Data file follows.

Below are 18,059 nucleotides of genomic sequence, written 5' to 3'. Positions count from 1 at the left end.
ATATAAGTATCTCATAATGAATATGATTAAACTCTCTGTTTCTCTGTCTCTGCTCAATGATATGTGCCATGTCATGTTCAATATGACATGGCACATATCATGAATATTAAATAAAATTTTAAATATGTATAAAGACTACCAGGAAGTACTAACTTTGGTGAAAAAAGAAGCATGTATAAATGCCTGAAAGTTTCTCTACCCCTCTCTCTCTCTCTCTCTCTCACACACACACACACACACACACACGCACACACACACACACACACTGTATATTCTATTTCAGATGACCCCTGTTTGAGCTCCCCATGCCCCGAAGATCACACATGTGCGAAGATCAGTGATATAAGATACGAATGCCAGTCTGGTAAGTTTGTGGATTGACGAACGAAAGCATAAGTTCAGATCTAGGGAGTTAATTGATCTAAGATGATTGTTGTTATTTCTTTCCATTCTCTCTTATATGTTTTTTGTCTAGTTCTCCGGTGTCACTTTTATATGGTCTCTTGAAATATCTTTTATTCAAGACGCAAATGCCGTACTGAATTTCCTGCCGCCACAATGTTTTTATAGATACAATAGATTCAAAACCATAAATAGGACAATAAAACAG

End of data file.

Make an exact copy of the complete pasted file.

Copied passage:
Below are 18,059 nucleotides of genomic sequence, written 5' to 3'. Positions count from 1 at the left end.
ATATAAGTATCTCATAATGAATATGATTAAACTCTCTGTTTCTCTGTCTCTGCTCAATGATATGTGCCATGTCATGTTCAATATGACATGGCACATATCATGAATATTAAATAAAATTTTAAATATGTATAAAGACTACCAGGAAGTACTAACTTTGGTGAAAAAAGAAGCATGTATAAATGCCTGAAAGTTTCTCTACCCCTCTCTCTCTCTCTCTCTCTCACACACACACACACACACACACACGCACACACACACACACACACTGTATATTCTATTTCAGATGACCCCTGTTTGAGCTCCCCATGCCCCGAAGATCACACATGTGCGAAGATCAGTGATATAAGATACGAATGCCAGTCTGGTAAGTTTGTGGATTGACGAACGAAAGCATAAGTTCAGATCTAGGGAGTTAATTGATCTAAGATGATTGTTGTTATTTCTTTCCATTCTCTCTTATATGTTTTTTGTCTAGTTCTCCGGTGTCACTTTTATATGGTCTCTTGAAATATCTTTTATTCAAGACGCAAATGCCGTACTGAATTTCCTGCCGCCACAATGTTTTTATAGATACAATAGATTCAAAACCATAAATAGGACAATAAAACAG